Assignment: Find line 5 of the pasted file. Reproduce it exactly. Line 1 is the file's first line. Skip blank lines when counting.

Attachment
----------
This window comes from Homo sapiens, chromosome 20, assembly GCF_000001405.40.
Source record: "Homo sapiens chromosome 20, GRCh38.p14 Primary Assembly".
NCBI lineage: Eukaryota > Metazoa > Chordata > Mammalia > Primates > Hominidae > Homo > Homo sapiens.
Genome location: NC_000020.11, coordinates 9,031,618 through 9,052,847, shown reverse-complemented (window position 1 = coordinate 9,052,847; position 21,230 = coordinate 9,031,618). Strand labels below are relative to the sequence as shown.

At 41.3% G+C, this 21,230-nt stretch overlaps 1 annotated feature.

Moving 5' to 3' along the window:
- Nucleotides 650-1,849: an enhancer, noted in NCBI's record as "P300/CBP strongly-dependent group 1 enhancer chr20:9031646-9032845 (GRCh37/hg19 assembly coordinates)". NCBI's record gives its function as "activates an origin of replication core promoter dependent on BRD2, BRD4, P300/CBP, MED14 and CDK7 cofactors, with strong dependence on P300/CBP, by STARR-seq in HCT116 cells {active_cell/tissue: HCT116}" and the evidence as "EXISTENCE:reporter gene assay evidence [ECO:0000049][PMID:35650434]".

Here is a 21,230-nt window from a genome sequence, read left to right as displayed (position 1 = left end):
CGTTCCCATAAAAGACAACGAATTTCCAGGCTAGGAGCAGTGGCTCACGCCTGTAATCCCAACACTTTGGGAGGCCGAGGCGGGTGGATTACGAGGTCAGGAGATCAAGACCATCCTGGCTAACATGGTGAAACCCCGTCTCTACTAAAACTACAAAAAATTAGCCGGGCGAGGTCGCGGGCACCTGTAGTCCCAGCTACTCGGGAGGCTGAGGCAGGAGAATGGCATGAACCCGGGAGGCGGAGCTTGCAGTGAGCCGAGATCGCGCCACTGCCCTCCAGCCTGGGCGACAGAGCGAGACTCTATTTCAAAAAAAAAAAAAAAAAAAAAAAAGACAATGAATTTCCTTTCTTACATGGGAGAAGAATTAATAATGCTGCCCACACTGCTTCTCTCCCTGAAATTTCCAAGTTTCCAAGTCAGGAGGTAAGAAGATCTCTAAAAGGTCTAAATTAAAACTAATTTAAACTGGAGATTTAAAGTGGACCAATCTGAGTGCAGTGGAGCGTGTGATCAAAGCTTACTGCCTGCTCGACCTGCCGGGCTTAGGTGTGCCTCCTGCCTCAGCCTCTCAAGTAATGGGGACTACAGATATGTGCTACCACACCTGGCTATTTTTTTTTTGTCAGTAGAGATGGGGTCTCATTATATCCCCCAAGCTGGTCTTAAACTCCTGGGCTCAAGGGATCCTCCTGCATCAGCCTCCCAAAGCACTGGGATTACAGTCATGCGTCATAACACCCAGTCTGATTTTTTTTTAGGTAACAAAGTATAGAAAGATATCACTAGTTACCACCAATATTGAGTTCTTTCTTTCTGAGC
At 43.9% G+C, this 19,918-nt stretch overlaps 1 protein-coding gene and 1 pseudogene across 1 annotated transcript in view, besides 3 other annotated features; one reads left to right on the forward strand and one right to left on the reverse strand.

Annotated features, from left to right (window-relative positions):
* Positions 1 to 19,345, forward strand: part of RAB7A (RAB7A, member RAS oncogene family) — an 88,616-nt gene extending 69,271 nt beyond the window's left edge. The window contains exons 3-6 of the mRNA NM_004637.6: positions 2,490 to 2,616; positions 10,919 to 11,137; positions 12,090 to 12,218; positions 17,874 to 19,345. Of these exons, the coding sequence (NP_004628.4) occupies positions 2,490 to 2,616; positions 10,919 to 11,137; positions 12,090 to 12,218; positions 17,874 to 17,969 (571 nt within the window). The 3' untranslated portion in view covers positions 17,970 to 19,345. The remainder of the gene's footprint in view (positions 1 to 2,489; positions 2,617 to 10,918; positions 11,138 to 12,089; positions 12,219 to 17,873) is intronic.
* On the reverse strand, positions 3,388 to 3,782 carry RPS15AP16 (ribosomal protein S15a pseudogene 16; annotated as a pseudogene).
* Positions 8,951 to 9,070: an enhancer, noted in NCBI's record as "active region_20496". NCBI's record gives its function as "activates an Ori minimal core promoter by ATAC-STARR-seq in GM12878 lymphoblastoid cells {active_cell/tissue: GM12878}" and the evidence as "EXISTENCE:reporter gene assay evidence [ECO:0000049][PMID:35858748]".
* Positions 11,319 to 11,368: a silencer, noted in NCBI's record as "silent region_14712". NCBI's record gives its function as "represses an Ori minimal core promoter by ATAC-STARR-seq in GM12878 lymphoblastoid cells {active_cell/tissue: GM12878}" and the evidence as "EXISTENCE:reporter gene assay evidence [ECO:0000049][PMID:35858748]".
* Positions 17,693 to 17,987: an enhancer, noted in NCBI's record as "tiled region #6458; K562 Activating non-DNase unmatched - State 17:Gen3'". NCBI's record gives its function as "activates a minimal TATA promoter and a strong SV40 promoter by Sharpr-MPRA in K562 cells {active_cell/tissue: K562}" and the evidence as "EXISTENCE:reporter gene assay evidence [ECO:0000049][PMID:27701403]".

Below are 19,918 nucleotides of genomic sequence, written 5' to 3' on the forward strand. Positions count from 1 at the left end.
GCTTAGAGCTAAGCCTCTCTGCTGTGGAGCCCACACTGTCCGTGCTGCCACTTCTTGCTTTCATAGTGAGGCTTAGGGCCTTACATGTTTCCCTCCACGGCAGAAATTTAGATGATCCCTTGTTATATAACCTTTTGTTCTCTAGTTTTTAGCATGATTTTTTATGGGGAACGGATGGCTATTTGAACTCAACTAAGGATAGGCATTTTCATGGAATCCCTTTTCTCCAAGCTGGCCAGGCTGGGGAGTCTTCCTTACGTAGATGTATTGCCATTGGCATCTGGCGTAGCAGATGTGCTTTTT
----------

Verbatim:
At 41.3% G+C, this 21,230-nt stretch overlaps 1 annotated feature.